Belfast Telegraph

Saturday 27 December 2014

Irish scientists make key find to halt C-Diff superbug

Irish scientists have helped identify a new antibiotic which could revolutionise the treatment of hospital superbug Clostridium Difficile.

The potentially life-saving breakthrough could help fight the bug -- commonly known as C-Diff -- which is the fastest spreading hospital-acquired illness in Europe.



It is extremely difficult to treat because of its resistance to most existing antibiotics.



The bug can prove extremely dangerous for the very young, the elderly, the seriously ill and those recovering from major surgery, and is now being linked to thousands of deaths worldwide as a result of hospital-acquired infections.



Now, however, a team of scientists from University College Cork (UCC) has identified a new antibiotic, Thuricin CD, that is extremely effective in a targeted treatment of C-Diff.



The discovery, the results of which were published yesterday in the prestigious US journal, 'National Academy of Sciences', has been hailed as potentially one of the most remarkable healthcare achievements in Ireland over the past decade.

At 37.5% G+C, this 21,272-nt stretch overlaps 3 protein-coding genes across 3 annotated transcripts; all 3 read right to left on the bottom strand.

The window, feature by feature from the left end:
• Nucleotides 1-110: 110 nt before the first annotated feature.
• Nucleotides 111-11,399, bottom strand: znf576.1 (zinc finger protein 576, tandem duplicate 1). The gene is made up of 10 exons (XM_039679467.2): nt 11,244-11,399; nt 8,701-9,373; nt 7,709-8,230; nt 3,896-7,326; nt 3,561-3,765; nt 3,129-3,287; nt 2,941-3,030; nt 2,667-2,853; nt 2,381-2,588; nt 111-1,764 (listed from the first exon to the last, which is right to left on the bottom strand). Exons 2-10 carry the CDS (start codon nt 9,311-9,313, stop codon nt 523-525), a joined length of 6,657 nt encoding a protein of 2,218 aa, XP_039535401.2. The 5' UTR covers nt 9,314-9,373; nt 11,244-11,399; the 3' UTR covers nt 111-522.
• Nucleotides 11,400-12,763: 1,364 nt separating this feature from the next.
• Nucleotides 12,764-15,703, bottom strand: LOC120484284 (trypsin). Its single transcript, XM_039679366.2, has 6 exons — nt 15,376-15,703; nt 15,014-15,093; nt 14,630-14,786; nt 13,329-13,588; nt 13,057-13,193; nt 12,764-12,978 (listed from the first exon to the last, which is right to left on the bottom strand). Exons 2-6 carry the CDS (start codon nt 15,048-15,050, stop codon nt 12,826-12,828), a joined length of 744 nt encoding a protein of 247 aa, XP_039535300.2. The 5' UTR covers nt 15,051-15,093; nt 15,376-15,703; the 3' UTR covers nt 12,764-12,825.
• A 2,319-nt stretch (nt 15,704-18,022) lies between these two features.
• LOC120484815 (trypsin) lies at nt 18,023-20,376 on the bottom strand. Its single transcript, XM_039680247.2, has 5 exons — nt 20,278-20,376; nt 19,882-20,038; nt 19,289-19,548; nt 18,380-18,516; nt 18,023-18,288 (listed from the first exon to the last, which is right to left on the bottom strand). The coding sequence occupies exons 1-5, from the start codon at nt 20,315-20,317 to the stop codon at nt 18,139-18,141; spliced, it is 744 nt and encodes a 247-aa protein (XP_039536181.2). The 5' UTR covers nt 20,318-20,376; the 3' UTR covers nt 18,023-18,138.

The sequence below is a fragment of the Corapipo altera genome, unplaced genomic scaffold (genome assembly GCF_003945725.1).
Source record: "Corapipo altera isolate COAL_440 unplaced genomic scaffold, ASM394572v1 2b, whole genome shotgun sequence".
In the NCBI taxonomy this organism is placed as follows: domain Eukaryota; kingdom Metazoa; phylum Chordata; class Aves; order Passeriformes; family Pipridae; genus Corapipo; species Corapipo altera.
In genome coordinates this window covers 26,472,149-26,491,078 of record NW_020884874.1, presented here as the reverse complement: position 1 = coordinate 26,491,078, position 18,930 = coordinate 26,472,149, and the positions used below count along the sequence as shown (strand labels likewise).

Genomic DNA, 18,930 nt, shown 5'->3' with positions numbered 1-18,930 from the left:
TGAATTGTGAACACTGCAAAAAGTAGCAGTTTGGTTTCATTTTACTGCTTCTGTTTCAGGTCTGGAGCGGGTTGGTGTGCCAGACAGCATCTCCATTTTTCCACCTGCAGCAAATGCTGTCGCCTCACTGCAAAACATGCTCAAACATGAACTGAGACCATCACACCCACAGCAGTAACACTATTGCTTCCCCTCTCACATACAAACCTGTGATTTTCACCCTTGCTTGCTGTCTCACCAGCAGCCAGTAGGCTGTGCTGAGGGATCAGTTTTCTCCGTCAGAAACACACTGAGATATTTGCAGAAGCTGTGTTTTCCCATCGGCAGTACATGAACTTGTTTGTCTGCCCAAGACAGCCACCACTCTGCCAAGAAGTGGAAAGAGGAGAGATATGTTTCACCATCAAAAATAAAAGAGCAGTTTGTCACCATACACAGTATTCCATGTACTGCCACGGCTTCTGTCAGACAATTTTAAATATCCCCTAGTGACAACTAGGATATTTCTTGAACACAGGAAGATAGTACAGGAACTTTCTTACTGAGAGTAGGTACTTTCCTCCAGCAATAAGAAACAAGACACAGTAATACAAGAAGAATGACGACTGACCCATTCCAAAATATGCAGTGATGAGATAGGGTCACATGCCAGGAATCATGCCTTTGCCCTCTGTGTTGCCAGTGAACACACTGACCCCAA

An Irish team of Professor Colin Hill of UCC and Professor Paul Ross of Teagasc-Moorepark was working with a team from the University of Alberta, Canada, and an Irish academic, Mary Rea, who conducted the key experiments on Thuricin CD as part of her PhD research.



It is estimated that the annual cost of treating the severe diarrhoea associated with C-Diff amounts to €3bn in the EU alone. Broad-spectrum antibiotics struggle both to eliminate a C-Diff infection and prevent its reoccurrence.



New strains of C-Diff have been emerging which are resistant to even these antibiotics. Initial tests have shown that the new antibiotic, Thuricin CD, is not only effective in treating a C-Diff infection but is vastly more successful in preventing repeat outbreaks.





"The recovery of normal gut flora is important for recovery of C-Diff associated diseases, but the use of broad spectrum antibiotics can delay this process," Prof Hill explained.



Because of the importance of gut flora (bugs), the Irish team at UCC and Teagasc-Moorepark analysed the very bacterial populations that keep C-Diff at bay during normal conditions.



The potent new antibiotic -- Thuricin CD -- was discovered by screening more than 30,000 bacteria isolated from the human stomach.



A method for delivering the new antibiotic as part of a C-Diff treatment regime is now being worked on.

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